"Exome sequencing is a powerful tool for revealing important insights about this form of cancer that exacts such a high toll for thousands of women," said NHGRI Scientific Director Dan Kastner, M.D., Ph.D. "This study pinpoints genetic alterations that may be essential for onset and progression of uterine cancers and may eventually lead to new therapeutic targets."
Dr. Bell's team focused on the rarer, more aggressive forms of endometrial cancer. They began their study by examining serous tumor tissue and matched normal tissue from 13 patients. National Cancer Institute and Massachusetts General Hospital pathologists processed the 26 tissue samples, which subsequently underwent whole-exome sequencing at the NIH Intramural Sequencing Center.
With the exome data in hand, the researchers filtered through millions of data points to locate alterations, or mutations. They disqualified from the analysis any mutation found in a tumor and its matched healthy tissue, looking expressly for mutations that occurred exclusively in the tumor cells. They also eliminated one of the 13 tumors from analysis because its exome had hundreds more unique mutations than any other tumor.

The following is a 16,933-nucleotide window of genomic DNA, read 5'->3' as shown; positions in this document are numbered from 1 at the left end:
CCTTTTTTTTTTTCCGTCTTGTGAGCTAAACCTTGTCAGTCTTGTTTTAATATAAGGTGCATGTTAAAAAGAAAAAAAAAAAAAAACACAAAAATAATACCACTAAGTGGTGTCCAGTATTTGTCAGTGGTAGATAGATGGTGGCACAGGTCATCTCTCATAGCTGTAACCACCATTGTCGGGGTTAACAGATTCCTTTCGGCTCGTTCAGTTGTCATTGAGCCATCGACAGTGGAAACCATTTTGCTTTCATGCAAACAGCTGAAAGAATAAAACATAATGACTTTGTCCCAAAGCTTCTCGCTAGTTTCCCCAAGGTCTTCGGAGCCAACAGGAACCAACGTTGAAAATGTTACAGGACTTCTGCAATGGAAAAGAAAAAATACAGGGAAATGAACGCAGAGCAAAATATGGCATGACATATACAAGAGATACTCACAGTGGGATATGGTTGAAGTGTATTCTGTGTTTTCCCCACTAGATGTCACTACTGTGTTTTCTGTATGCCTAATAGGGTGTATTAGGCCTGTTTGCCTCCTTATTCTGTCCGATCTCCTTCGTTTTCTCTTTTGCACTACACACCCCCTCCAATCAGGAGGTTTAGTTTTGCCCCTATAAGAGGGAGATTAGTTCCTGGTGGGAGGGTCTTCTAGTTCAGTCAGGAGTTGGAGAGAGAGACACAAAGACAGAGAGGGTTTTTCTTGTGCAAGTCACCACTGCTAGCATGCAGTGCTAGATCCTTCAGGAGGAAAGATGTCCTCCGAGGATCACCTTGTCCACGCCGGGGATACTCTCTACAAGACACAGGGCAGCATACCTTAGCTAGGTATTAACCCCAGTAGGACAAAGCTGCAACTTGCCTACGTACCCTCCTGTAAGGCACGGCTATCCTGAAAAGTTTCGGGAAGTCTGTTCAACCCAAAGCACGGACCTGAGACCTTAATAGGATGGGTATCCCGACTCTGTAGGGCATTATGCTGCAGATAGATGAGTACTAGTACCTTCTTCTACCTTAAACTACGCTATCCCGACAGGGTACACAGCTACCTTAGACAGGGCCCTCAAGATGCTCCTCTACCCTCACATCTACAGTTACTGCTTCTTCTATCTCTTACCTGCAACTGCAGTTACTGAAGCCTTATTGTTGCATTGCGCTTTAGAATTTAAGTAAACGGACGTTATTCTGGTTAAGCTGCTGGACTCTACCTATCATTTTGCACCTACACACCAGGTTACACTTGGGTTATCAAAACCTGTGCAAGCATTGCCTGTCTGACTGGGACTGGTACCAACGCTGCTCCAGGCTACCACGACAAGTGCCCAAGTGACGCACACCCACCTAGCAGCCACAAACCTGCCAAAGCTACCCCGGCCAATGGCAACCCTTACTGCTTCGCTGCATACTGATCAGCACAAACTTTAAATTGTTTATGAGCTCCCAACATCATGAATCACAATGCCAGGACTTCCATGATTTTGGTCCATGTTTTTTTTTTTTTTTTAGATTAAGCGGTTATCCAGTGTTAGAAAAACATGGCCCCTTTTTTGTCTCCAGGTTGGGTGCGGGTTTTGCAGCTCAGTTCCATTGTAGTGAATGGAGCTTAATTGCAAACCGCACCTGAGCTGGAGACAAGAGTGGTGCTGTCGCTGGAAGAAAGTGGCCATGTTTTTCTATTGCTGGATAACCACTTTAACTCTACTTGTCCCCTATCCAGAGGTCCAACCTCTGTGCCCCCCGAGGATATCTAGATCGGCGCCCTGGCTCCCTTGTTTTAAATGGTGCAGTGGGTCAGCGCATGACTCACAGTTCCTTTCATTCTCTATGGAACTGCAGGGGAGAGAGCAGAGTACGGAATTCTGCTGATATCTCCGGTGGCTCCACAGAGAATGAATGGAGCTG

The researchers detected more than 500 somatic mutations within the remaining 12 tumors. They next looked for genes that were mutated in more than one of the tumors. An alteration that occurs in more than one tumor is more likely to be relevant to the development of the cancer than a unique alteration.
"When you identify a set of mutations, they could either be drivers that have caused the cancer or incidental passengers that are of no consequence; our goal is to identify the drivers," Dr. Bell explained. "One way to do this is to home in on genes that are mutated in more than one tumor, because we know from experience that frequently mutated genes are often d
|Contact: Raymond MacDougall|
NIH/National Human Genome Research Institute